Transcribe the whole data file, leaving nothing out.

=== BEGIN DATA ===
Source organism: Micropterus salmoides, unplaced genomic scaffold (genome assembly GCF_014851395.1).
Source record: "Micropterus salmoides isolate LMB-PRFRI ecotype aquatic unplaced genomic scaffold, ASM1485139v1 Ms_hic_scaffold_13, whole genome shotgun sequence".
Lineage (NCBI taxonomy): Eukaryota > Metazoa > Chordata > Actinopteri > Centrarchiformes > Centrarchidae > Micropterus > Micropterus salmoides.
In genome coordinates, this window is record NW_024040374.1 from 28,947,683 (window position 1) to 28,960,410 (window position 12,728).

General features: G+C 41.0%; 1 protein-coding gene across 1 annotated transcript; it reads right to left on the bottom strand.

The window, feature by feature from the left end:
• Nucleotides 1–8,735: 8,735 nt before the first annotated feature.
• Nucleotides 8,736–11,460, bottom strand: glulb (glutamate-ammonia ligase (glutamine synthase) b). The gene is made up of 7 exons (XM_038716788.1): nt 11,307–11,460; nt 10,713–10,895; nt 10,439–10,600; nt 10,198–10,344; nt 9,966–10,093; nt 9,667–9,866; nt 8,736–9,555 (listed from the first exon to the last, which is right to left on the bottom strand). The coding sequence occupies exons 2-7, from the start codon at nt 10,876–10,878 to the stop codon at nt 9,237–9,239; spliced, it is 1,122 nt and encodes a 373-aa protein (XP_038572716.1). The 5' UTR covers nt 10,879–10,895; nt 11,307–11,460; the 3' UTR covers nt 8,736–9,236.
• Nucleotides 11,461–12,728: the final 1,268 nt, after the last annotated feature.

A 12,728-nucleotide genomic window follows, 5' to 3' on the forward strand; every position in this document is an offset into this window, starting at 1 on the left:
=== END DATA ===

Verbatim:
Source organism: Micropterus salmoides, unplaced genomic scaffold (genome assembly GCF_014851395.1).
Source record: "Micropterus salmoides isolate LMB-PRFRI ecotype aquatic unplaced genomic scaffold, ASM1485139v1 Ms_hic_scaffold_13, whole genome shotgun sequence".
Lineage (NCBI taxonomy): Eukaryota > Metazoa > Chordata > Actinopteri > Centrarchiformes > Centrarchidae > Micropterus > Micropterus salmoides.
In genome coordinates, this window is record NW_024040374.1 from 28,947,683 (window position 1) to 28,960,410 (window position 12,728).

General features: G+C 41.0%; 1 protein-coding gene across 1 annotated transcript; it reads right to left on the bottom strand.

The window, feature by feature from the left end:
• Nucleotides 1–8,735: 8,735 nt before the first annotated feature.
• Nucleotides 8,736–11,460, bottom strand: glulb (glutamate-ammonia ligase (glutamine synthase) b). The gene is made up of 7 exons (XM_038716788.1): nt 11,307–11,460; nt 10,713–10,895; nt 10,439–10,600; nt 10,198–10,344; nt 9,966–10,093; nt 9,667–9,866; nt 8,736–9,555 (listed from the first exon to the last, which is right to left on the bottom strand). The coding sequence occupies exons 2-7, from the start codon at nt 10,876–10,878 to the stop codon at nt 9,237–9,239; spliced, it is 1,122 nt and encodes a 373-aa protein (XP_038572716.1). The 5' UTR covers nt 10,879–10,895; nt 11,307–11,460; the 3' UTR covers nt 8,736–9,236.
• Nucleotides 11,461–12,728: the final 1,268 nt, after the last annotated feature.

A 12,728-nucleotide genomic window follows, 5' to 3' on the forward strand; every position in this document is an offset into this window, starting at 1 on the left: